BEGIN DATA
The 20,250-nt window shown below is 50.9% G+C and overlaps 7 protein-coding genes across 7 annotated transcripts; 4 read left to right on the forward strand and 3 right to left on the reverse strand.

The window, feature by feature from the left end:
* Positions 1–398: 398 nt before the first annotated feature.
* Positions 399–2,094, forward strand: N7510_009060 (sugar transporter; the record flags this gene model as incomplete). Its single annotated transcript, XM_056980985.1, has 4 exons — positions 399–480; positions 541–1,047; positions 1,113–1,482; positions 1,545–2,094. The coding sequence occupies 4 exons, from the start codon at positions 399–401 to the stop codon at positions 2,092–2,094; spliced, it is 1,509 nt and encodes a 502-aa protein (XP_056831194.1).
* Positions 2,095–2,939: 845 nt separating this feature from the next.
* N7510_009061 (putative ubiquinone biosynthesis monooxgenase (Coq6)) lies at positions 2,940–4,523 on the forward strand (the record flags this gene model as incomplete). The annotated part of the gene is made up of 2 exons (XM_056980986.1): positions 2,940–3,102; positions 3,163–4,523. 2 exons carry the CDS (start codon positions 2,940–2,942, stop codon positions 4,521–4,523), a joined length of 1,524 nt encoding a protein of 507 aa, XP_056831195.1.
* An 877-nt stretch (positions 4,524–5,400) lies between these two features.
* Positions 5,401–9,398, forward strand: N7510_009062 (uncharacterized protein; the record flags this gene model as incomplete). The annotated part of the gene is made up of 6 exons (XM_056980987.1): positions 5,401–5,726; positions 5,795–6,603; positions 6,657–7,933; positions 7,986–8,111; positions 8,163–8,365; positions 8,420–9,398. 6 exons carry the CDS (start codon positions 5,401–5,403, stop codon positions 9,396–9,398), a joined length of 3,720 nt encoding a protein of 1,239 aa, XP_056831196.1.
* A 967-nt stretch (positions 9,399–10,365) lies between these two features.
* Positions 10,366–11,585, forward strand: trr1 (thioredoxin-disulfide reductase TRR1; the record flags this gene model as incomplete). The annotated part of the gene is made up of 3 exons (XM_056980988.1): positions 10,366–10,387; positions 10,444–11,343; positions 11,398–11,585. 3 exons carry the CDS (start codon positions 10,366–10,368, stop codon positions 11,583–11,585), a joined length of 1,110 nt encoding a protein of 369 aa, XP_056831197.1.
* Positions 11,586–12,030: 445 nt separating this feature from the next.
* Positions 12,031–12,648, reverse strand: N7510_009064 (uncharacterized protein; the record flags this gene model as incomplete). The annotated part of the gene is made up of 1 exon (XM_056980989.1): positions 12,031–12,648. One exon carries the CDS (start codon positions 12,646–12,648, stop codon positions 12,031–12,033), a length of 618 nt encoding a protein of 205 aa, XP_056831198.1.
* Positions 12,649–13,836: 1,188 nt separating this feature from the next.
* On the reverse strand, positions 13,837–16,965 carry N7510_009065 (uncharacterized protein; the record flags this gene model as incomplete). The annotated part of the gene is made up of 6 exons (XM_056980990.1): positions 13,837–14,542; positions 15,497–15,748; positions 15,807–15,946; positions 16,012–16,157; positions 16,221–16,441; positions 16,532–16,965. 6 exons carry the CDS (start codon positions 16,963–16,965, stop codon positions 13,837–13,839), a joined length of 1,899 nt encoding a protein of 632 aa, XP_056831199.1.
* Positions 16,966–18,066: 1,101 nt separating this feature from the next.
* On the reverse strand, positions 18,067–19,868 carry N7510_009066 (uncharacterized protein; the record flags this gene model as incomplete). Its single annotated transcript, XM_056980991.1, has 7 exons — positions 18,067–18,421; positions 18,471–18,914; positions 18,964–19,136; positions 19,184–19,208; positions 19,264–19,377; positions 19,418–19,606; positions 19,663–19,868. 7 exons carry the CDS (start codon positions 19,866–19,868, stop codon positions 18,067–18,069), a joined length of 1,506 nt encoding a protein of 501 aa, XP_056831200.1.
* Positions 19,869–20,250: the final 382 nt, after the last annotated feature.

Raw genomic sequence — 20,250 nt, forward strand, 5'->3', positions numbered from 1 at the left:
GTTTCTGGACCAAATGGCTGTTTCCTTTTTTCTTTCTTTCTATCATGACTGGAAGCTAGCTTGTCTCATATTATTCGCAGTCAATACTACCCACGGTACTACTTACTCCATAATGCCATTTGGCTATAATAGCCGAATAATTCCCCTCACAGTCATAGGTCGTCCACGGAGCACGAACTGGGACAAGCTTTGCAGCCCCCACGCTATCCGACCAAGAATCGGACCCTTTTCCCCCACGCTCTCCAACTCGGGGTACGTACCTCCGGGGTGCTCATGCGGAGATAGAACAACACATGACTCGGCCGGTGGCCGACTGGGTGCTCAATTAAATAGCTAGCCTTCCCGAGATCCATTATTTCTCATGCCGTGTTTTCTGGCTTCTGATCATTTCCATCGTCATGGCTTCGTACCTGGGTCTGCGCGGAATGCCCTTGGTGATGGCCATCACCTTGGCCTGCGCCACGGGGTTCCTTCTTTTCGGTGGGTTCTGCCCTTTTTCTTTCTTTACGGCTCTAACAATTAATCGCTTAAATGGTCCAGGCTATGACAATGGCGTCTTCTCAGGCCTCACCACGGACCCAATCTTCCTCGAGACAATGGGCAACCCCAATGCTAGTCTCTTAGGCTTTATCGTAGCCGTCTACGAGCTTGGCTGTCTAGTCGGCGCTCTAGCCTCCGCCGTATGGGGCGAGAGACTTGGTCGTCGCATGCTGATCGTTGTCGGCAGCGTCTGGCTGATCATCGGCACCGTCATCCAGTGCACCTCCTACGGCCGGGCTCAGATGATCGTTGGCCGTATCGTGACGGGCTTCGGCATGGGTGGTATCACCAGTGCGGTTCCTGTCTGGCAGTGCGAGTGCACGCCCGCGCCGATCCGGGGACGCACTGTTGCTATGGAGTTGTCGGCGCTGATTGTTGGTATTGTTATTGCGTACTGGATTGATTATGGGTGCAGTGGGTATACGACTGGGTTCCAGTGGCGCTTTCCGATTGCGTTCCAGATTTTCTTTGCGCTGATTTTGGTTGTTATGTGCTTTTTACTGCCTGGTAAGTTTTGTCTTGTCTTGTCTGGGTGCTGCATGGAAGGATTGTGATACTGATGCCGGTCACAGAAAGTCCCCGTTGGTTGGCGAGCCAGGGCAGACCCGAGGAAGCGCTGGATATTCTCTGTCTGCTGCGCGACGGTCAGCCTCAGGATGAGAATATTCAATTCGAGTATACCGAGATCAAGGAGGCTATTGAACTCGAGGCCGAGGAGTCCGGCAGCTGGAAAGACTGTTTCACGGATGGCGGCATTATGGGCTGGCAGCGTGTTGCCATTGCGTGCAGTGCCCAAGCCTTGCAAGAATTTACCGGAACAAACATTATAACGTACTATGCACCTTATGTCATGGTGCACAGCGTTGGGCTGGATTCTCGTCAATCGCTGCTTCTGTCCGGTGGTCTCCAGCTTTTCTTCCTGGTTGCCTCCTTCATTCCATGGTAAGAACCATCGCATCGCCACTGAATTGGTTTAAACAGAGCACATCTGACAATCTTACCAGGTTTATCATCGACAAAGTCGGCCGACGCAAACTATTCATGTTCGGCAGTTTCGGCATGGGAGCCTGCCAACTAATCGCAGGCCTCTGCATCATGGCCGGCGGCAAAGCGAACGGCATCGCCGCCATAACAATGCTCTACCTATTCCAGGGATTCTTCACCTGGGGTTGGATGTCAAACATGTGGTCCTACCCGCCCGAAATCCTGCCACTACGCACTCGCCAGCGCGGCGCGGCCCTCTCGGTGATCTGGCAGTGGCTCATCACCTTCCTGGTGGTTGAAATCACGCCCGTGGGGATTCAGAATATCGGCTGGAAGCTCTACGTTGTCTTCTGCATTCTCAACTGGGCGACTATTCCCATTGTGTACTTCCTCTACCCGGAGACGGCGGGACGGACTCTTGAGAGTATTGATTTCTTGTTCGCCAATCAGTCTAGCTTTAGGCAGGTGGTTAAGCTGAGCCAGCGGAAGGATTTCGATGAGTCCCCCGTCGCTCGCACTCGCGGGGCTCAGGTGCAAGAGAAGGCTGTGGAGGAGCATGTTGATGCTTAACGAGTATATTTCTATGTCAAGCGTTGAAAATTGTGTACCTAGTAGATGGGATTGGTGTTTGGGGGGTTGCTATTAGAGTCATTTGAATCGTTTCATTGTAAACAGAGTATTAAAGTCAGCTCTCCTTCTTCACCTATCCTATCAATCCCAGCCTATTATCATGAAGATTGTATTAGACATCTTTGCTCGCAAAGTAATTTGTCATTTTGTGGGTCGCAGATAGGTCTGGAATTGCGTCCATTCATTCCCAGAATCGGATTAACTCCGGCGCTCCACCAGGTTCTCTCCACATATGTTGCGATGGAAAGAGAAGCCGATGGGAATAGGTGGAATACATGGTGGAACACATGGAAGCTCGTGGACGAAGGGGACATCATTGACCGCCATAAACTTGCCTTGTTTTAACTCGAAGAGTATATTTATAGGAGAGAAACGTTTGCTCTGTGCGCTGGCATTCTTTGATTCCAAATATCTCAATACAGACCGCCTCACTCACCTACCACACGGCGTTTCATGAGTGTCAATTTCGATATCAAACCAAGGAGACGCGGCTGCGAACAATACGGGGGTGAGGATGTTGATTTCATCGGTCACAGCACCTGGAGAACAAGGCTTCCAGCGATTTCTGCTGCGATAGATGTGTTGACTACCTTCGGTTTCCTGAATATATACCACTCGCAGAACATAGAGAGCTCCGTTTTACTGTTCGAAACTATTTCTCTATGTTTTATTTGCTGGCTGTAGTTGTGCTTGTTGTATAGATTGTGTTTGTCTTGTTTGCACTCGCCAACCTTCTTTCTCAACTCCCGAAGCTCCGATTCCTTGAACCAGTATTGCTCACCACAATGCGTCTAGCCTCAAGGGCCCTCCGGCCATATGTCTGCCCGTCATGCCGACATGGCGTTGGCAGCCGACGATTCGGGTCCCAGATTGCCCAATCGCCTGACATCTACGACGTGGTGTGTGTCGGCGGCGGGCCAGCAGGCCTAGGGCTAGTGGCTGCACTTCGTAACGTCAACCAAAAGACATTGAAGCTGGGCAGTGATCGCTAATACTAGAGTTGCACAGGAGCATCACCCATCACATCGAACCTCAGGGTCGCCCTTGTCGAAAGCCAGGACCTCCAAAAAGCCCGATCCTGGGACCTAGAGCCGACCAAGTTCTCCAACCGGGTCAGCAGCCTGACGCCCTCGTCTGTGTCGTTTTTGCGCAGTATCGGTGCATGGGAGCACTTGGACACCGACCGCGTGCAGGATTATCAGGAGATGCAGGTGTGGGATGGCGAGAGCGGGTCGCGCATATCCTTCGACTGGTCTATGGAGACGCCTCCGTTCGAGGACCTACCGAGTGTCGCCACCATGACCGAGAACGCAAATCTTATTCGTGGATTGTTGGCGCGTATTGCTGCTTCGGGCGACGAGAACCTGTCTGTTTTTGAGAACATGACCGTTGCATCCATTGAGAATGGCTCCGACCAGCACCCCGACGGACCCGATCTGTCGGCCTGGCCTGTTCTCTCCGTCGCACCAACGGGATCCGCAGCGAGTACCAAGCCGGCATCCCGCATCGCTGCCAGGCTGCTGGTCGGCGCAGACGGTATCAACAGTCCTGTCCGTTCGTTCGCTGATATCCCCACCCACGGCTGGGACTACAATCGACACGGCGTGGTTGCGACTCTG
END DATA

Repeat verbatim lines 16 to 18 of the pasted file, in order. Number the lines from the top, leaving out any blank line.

* On the reverse strand, positions 18,067–19,868 carry N7510_009066 (uncharacterized protein; the record flags this gene model as incomplete). Its single annotated transcript, XM_056980991.1, has 7 exons — positions 18,067–18,421; positions 18,471–18,914; positions 18,964–19,136; positions 19,184–19,208; positions 19,264–19,377; positions 19,418–19,606; positions 19,663–19,868. 7 exons carry the CDS (start codon positions 19,866–19,868, stop codon positions 18,067–18,069), a joined length of 1,506 nt encoding a protein of 501 aa, XP_056831200.1.
* Positions 19,869–20,250: the final 382 nt, after the last annotated feature.

Raw genomic sequence — 20,250 nt, forward strand, 5'->3', positions numbered from 1 at the left: